Encountering the others
I didn’t go to the freshers fair — and not only because it was called the Freshers’ Fayre!!, exclamation marks and all. I didn’t go to the freshers’ ball, though I think I might have walked past it, quite by chance late one night in Gordon St — there were flashing lights and loud music coming from a first floor room and a flirt of flushed-face young smokers on the pavement.
I didn’t join the chess club or filmsoc or Greenpeace. I assumed I automatically became a member of the student union, but I didn’t bother to check. I wasn’t tempted by an evening of Bar Footsie, nor by its explication — a stock exchange drinking game. I didn’t even refuse to open an account at Barclays (thank you for that joke, William).
I’m married. I’m old. I have three children, a dog and a pension plan. I can stay at home. I’m not out there, don’t need to be, don’t want to be.
My non-course, extra-academic involvement would, I thought, begin and end with registration. Which itself made for an amusing afternoon, fun almost. If, that is, you’re up to taking fun and amusement from a process that me put me in mind of how a socialist state might be if it were run by Quakers, or perhaps the Women’s Institute. Very bureaucratic, very polite, almost efficient, with a faint air of talcum powder and Timotei shampoo.
There were lots of very helpful young people — students, presumably, working on minimising their overdraft (or splurging on Bar Footsie). There were apologies for not having quite the right form — that’s dealt with by the desk over there, I’m afraid, smile, smile. There was a rainbow of coloured zones — red and yellow and orange and green and purple and taupe and cerise. (I may have hallucinated those last two.) And there were queues. Long queues, very polite queues, slow queues. Still, they gave me time to listen to a muffin-topped north Liverpool teenager sharing her mental map of cheap alcohol sources in the NW1 and N1 postcodes.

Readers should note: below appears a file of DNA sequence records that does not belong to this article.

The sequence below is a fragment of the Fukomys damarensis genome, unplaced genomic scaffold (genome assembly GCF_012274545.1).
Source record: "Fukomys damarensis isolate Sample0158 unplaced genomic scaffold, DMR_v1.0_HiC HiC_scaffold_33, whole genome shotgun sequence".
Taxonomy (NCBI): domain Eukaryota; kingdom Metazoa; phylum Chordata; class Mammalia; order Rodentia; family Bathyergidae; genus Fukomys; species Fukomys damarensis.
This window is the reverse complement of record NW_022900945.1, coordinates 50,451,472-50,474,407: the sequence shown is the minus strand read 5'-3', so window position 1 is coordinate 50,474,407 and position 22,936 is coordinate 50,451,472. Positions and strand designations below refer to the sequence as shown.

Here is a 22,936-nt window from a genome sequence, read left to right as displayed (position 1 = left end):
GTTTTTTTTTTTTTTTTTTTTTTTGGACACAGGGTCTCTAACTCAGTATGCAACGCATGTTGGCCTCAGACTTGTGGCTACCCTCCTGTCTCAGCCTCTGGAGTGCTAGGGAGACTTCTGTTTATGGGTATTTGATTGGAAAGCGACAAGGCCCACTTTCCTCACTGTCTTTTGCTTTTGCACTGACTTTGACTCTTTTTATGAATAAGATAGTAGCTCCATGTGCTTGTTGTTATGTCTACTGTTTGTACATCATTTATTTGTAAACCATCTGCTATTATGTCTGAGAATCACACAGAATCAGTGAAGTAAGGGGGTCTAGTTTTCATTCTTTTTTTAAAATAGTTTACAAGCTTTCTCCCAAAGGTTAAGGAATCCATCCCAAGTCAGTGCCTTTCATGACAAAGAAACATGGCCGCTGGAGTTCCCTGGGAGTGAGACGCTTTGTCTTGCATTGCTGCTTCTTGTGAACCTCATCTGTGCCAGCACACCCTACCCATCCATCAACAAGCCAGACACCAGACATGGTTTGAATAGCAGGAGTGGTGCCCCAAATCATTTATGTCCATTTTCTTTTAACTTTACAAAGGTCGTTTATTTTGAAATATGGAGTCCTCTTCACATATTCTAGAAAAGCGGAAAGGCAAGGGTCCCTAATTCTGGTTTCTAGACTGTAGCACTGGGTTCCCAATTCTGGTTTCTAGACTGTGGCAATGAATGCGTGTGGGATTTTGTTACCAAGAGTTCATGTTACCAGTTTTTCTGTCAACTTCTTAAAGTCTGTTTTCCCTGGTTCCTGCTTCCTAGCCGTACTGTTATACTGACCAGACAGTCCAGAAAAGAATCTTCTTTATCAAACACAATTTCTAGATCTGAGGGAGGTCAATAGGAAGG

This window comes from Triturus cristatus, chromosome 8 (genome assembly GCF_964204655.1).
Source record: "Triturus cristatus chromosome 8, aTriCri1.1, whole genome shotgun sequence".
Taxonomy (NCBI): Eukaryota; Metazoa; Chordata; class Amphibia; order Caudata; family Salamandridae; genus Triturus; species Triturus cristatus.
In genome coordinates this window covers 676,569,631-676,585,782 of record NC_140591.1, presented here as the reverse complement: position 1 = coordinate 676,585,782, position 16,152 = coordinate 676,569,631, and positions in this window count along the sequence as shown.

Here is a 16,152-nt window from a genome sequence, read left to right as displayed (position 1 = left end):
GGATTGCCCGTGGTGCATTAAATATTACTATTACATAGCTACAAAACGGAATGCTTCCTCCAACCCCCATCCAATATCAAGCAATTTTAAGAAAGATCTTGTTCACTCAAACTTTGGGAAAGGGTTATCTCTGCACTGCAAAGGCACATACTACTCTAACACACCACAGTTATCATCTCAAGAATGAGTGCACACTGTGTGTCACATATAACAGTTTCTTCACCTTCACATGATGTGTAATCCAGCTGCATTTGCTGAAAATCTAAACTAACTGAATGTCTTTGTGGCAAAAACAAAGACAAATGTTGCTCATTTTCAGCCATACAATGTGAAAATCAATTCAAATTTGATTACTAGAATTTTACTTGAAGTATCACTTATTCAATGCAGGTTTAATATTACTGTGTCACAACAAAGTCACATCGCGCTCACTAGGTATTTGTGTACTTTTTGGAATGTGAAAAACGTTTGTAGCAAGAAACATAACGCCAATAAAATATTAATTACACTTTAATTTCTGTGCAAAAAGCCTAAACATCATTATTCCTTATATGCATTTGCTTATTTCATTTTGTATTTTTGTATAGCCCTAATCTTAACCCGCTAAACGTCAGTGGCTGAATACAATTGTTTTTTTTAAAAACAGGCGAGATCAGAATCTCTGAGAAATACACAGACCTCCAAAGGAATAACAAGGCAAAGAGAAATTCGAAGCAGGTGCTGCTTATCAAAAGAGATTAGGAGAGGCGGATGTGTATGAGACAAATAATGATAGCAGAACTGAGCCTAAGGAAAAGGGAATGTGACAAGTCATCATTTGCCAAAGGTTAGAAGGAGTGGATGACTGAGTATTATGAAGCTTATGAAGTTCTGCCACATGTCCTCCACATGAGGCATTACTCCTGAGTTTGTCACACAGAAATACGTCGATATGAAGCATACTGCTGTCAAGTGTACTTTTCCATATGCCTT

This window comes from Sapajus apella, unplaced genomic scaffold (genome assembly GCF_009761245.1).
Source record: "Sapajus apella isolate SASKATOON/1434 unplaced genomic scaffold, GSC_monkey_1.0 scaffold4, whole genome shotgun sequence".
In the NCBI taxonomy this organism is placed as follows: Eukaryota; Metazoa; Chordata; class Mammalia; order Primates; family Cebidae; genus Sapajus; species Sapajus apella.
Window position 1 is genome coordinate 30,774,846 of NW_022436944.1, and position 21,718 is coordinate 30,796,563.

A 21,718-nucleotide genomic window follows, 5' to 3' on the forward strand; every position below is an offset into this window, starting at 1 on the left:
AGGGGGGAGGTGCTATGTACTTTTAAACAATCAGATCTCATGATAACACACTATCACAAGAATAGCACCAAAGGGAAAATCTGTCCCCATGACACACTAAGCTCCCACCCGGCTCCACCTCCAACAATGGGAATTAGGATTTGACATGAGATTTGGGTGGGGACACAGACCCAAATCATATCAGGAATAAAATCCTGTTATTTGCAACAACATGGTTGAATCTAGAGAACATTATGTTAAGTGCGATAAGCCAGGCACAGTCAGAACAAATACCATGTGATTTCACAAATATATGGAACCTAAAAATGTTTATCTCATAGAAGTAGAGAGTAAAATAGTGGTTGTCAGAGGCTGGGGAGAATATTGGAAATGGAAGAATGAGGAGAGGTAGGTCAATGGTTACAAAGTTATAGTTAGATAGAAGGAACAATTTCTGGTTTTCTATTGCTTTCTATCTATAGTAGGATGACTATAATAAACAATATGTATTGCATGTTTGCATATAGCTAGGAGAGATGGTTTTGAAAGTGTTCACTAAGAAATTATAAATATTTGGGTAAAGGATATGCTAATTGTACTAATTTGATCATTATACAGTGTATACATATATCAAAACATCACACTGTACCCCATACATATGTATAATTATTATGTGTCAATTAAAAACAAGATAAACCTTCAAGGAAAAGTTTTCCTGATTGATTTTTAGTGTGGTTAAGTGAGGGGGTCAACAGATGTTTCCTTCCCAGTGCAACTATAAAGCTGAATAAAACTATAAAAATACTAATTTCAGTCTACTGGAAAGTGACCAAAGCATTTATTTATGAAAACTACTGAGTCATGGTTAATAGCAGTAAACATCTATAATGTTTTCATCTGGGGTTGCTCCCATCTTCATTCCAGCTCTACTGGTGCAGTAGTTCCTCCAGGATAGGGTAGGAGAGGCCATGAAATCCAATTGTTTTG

There was money to pay, forms to fill, names to be logged, a photograph to be taken. It took a long time, a very long time. Almost as long, I found myself thinking, as changing a traveller’s cheque in an Italian bank. And then I realised: I couldn’t crack that gag to anyone here. I’d have to explain it. They’d ask: what’s a traveller’s cheque? And: why not just use a cash point? It was an old man’s joke, unshareable without footnotes and explanation. I found myself thinking about my friends who have girlfriends young enough to be my daughter.
But that, I thought, would be it for non-course stuff. Oh, there was a Facebook group. (Have a look if you want/can. It’s UCL MSc Theoretical Psychoanalytic Studies.) But only half the course signed on to it and even they’ve mostly kept quiet.
Then came the email. In the subject field, there was just one word and two punctuation marks — pub?!, it asked. It was an invite to the whole course for a drink or more ‘after class’. I put those two words in quote marks not to sneer but because, again, I found myself thinking of friends in October-May relationships. And of how, when I first went to college, I kept addressing the lecturers as ‘sir’. They’d smile, amusedly, not at all patronisingly. I, good Catholic atheist that I am, would pray for the floor to open up. It never did. God the atheist is far too much of a Curb Your Enthusiasm fan ever to pull that one.